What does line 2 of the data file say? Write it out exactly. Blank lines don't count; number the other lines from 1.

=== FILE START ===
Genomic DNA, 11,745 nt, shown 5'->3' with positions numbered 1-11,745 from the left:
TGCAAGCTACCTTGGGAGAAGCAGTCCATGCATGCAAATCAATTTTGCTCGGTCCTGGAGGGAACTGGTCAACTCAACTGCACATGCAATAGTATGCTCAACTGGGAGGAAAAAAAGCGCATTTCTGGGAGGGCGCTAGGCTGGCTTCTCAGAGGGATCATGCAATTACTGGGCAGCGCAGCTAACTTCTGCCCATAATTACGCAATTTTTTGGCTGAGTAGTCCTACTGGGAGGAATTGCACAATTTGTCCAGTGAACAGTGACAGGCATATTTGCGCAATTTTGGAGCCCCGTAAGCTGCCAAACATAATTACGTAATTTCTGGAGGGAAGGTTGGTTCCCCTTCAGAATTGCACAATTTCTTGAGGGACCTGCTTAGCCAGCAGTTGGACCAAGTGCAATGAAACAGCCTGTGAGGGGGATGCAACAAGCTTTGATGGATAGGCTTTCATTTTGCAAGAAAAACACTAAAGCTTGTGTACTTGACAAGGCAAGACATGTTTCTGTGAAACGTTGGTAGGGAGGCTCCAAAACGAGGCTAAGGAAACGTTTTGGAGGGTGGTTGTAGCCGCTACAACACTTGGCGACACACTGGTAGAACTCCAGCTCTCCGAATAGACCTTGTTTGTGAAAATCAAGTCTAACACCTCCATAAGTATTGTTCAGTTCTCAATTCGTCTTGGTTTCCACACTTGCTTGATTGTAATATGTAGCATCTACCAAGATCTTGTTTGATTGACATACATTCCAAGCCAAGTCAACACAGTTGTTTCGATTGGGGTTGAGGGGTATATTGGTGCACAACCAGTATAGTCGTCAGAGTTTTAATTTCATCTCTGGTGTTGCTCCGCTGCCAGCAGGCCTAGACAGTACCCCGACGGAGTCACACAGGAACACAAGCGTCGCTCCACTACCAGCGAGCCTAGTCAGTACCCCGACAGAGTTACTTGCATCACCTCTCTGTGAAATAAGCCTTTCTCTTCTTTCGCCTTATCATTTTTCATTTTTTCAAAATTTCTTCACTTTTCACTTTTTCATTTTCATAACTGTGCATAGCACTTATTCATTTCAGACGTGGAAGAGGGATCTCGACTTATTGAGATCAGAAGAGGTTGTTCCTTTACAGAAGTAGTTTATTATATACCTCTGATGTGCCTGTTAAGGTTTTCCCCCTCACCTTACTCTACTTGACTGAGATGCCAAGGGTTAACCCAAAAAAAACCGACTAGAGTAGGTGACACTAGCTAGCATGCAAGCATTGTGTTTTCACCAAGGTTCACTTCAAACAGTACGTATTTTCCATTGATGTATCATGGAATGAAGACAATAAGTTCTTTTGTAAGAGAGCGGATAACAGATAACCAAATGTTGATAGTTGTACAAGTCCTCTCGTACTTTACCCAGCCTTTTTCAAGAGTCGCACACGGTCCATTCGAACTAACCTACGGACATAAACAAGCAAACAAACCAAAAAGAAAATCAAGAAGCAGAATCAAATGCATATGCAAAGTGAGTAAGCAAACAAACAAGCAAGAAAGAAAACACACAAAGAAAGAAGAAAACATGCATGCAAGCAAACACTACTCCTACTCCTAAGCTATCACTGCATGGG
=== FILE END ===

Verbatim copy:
TGCAAGCTACCTTGGGAGAAGCAGTCCATGCATGCAAATCAATTTTGCTCGGTCCTGGAGGGAACTGGTCAACTCAACTGCACATGCAATAGTATGCTCAACTGGGAGGAAAAAAAGCGCATTTCTGGGAGGGCGCTAGGCTGGCTTCTCAGAGGGATCATGCAATTACTGGGCAGCGCAGCTAACTTCTGCCCATAATTACGCAATTTTTTGGCTGAGTAGTCCTACTGGGAGGAATTGCACAATTTGTCCAGTGAACAGTGACAGGCATATTTGCGCAATTTTGGAGCCCCGTAAGCTGCCAAACATAATTACGTAATTTCTGGAGGGAAGGTTGGTTCCCCTTCAGAATTGCACAATTTCTTGAGGGACCTGCTTAGCCAGCAGTTGGACCAAGTGCAATGAAACAGCCTGTGAGGGGGATGCAACAAGCTTTGATGGATAGGCTTTCATTTTGCAAGAAAAACACTAAAGCTTGTGTACTTGACAAGGCAAGACATGTTTCTGTGAAACGTTGGTAGGGAGGCTCCAAAACGAGGCTAAGGAAACGTTTTGGAGGGTGGTTGTAGCCGCTACAACACTTGGCGACACACTGGTAGAACTCCAGCTCTCCGAATAGACCTTGTTTGTGAAAATCAAGTCTAACACCTCCATAAGTATTGTTCAGTTCTCAATTCGTCTTGGTTTCCACACTTGCTTGATTGTAATATGTAGCATCTACCAAGATCTTGTTTGATTGACATACATTCCAAGCCAAGTCAACACAGTTGTTTCGATTGGGGTTGAGGGGTATATTGGTGCACAACCAGTATAGTCGTCAGAGTTTTAATTTCATCTCTGGTGTTGCTCCGCTGCCAGCAGGCCTAGACAGTACCCCGACGGAGTCACACAGGAACACAAGCGTCGCTCCACTACCAGCGAGCCTAGTCAGTACCCCGACAGAGTTACTTGCATCACCTCTCTGTGAAATAAGCCTTTCTCTTCTTTCGCCTTATCATTTTTCATTTTTTCAAAATTTCTTCACTTTTCACTTTTTCATTTTCATAACTGTGCATAGCACTTATTCATTTCAGACGTGGAAGAGGGATCTCGACTTATTGAGATCAGAAGAGGTTGTTCCTTTACAGAAGTAGTTTATTATATACCTCTGATGTGCCTGTTAAGGTTTTCCCCCTCACCTTACTCTACTTGACTGAGATGCCAAGGGTTAACCCAAAAAAAACCGACTAGAGTAGGTGACACTAGCTAGCATGCAAGCATTGTGTTTTCACCAAGGTTCACTTCAAACAGTACGTATTTTCCATTGATGTATCATGGAATGAAGACAATAAGTTCTTTTGTAAGAGAGCGGATAACAGATAACCAAATGTTGATAGTTGTACAAGTCCTCTCGTACTTTACCCAGCCTTTTTCAAGAGTCGCACACGGTCCATTCGAACTAACCTACGGACATAAACAAGCAAACAAACCAAAAAGAAAATCAAGAAGCAGAATCAAATGCATATGCAAAGTGAGTAAGCAAACAAACAAGCAAGAAAGAAAACACACAAAGAAAGAAGAAAACATGCATGCAAGCAAACACTACTCCTACTCCTAAGCTATCACTGCATGGG